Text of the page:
Step 4: Size does matter. The “cartoon” view is very handy to see in which contexts residues are located without the confusion of all the side chains. However, a real protein is much bigger and the electrostatic forces and hydrophobic interactions determine which part of a protein is actually accessible by ligands or in the case of Pol II by DNA. The accessibility can be modeled in PyMOL by an algorithm displaying the surface that is available to water molecules.
PyMOL> show surface, nterminal
PyMOL> set transparency, 0.6
Use these commands for each of your domains and play around with the transparency (from 0 to 1) so that the surface depiction does not become overwhelming and the cartoon residue structure is still visible. The combination of two or more different styles at the same time such as “cartoon” and “surface” in this case is actually one of the strongest features of PyMOL!
Step 5: Make it nice. Most people’s aim is to create protein structure visualizations for presentation or publications. How to achieve a high-quality and clean file is therefore very important.
PyMOL> bg_color white
These commands set the background color to white which is most convenient for most applications. “Ray” creates a sharper (read: nicer) depiction of your protein. It is important to bear in mind that the “ray” command effects are lost once you perform other modifications to your protein. So only use “ray” at the finish line. Or just use it as many times as you want.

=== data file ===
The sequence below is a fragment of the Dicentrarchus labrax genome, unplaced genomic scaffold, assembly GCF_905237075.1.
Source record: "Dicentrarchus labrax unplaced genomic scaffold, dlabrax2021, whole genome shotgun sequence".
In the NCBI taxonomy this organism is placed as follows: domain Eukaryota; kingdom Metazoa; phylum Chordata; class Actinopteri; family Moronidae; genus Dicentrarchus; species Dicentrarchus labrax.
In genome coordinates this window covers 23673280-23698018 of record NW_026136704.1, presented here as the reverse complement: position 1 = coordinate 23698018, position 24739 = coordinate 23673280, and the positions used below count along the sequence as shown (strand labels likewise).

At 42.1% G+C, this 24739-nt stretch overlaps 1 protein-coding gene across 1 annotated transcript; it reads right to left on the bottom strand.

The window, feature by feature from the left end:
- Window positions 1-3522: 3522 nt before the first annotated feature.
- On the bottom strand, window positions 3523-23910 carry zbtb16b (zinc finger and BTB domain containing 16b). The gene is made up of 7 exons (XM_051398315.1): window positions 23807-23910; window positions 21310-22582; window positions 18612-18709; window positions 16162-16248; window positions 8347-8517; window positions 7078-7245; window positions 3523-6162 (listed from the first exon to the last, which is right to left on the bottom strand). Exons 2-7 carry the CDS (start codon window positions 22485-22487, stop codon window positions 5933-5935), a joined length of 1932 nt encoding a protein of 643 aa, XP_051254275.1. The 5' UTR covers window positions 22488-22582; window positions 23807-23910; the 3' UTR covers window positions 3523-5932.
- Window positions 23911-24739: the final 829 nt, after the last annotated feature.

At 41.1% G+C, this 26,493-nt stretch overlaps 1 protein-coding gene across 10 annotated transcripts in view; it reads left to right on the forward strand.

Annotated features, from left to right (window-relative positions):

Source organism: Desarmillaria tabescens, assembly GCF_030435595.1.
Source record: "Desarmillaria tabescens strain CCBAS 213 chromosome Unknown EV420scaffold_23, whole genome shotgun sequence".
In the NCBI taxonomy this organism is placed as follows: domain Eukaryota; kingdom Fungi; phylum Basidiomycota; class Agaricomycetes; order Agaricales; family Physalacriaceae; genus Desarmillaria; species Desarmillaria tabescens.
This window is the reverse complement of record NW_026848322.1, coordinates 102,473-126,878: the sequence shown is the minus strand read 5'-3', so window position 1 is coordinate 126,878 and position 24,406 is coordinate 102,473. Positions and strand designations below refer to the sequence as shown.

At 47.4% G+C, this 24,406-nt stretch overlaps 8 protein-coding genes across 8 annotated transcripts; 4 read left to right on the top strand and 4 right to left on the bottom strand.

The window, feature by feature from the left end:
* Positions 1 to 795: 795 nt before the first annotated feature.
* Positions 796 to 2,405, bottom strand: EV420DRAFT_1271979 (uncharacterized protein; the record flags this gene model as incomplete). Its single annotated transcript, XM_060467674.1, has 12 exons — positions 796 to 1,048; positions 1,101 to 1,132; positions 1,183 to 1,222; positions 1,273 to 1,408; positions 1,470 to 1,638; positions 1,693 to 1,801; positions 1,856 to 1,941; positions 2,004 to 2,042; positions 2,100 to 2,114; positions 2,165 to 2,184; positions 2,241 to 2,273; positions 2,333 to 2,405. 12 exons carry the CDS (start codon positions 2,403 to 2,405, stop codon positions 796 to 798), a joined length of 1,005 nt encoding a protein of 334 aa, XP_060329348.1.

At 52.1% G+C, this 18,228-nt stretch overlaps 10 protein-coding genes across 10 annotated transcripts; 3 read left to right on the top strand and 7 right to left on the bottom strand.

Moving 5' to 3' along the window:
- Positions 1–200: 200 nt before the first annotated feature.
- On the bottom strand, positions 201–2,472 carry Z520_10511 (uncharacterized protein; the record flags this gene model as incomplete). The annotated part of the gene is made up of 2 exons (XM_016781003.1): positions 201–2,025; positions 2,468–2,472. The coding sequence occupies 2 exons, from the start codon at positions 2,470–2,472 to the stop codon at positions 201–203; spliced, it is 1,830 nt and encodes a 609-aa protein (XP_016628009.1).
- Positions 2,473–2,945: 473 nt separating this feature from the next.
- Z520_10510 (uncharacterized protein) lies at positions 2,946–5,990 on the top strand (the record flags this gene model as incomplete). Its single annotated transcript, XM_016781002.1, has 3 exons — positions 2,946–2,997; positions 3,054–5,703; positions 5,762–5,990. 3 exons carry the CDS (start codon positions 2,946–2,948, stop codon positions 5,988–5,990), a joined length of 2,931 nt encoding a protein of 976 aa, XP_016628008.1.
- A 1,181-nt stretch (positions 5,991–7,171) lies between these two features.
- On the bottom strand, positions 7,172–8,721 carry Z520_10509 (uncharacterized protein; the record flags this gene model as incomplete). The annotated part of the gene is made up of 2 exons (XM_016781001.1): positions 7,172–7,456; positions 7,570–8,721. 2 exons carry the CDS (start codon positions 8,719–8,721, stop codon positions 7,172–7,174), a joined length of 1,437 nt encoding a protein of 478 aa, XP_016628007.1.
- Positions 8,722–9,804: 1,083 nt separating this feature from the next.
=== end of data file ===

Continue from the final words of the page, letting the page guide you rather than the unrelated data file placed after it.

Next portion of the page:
Step 6: Hold on to good things. In order to save your work go to the “File” menu located on the top of one of the PyMOL windows. There are a couple of options how to save your work. Most important is “Save Session as…” because it allows you to go back to your current state of the project. But you are probably also interested in just saving the current view of your protein (“Save Image as…”). If you want another view angle just turn your protein as desired and save again. A PNG image will be created that can be used in papers or presentations.
Step 7: Let’s move it. You can also make a video out of individual PNG pictures that show your protein form different angles. For Pol II the result looks like this. Luckily you do not have to turn your protein 60 times and save everything and than put it together as a movie. PyMOL does it for you.
PyMOL> mset 1 x60
PyMOL> util.mrock 1,60,180
Use these commands to make and test-view a movie of 60 frames that lets your protein structure rotate in a 180 degree space. If it gets boring after a while use “mstop” to stop. In order to save, go to the “File” menu again and choose “Save Movie as…”. Every major media player should now be able to display your moving protein.
By now you probably still have a number of unanswered questions. But there is relief. People who know much more about PyMOL have created a very convenient FAQ page which contains the answers to most questions that beginners have or that are just good to know.